Peak District’s lead mines theory in Vikings’ clash with Saxons
Vikings who fought the Saxons in the key battleground of Derbyshire during the 9th and 10th centuries may have been keen to get their hands on the county’s much-prized lead mines.
That’s the view of celebrity archaeologist Dr Cat Jarman who said: “I have a hypothesis that the Vikings may have been after control of the significant lead mines in Derbyshire: we know lead was popular and used extensively, e.g. to cast weights and gaming pieces. This could have included Wirksworth.”
During the ninth century the mines in Wirksworth were owned by Repton Abbey and when the abbey was destroyed by Danish troops in 874 they were taken by the Mercian king Ceolwulf.
Dr Jarman said: “We know the monastery at Repton had control over lead resources prior to the Viking Age and these may well have fallen into Viking hands...
“It has been proven that lead from England, most likely Derbyshire mines, ended up as artefacts in the Gokstad ship grave in Norway.”
Derbyshire was very much a border zone during the 9th and 10th centuries, being at the edge of the Danelaw which was under Viking rule. “Although it looks like there wasn’t much of a Viking presence in the West and North of the county, there is a smattering of Scandinavian place-names that show some of them must have settled there too,” said Dr Jarman.
Griffe Grange, near Brassington, takes its name from the old Norse word gryfja, meaning a hole or pit.
Rowland, near Great Longstone derives its moniker from the Norse words ra, meaning a roe or roe buck, landmark or boundary, and lundr meaning a small wood.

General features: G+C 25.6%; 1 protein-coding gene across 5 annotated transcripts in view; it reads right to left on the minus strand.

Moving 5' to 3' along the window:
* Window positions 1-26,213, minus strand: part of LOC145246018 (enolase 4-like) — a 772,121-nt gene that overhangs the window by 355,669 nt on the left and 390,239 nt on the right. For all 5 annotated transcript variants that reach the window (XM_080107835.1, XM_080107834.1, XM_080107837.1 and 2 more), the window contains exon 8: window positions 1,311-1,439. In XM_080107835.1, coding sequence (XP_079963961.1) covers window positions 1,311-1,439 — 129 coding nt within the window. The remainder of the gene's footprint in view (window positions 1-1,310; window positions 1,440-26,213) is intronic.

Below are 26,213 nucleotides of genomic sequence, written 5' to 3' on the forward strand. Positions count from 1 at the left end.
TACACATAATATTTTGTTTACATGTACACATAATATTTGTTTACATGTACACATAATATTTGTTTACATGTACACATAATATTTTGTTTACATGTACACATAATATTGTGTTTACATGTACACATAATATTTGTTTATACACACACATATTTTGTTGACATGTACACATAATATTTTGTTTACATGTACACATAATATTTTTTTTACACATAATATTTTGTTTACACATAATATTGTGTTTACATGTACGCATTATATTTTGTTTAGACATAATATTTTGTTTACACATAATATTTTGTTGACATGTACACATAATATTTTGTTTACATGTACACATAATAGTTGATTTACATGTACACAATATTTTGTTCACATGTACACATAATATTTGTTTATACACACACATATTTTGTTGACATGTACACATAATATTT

Kirk Ireton gets its name from the words iri, meaning an Irishman, probably a Norseman who had lived in Ireland, and kirkja meaning church.
Further afield, Flagg takes its name from the Norse word for turf or sod.
Dr Jarman, who has contributed to BBC TV Digging for Britain and Channel 4 TV’s Britain’s Viking Graveyard programmes, has written a book entitled The River Kings, which will be published by HarperCollins in 2020.
An authority on Viking women, she launched last week’s Repton Literary Festival with a talk about her unique finds during an archaeological dig in the village.
Repton has been the focus of several years of research by Dr Jarman who uses forensic techniques like isotope analysis, carbon dating, and DNA extraction on human remains to untangle the experiences of past people.
In her talk, Dr Jarman, who is a bioarcheologist at the University of Bristol, described how the Great Heathen Army of Vikings settled for a winter in Repton in 873 AD. She also spoke about the legendary Repton Warrior’s final resting place in the UK’s most famous Viking grave.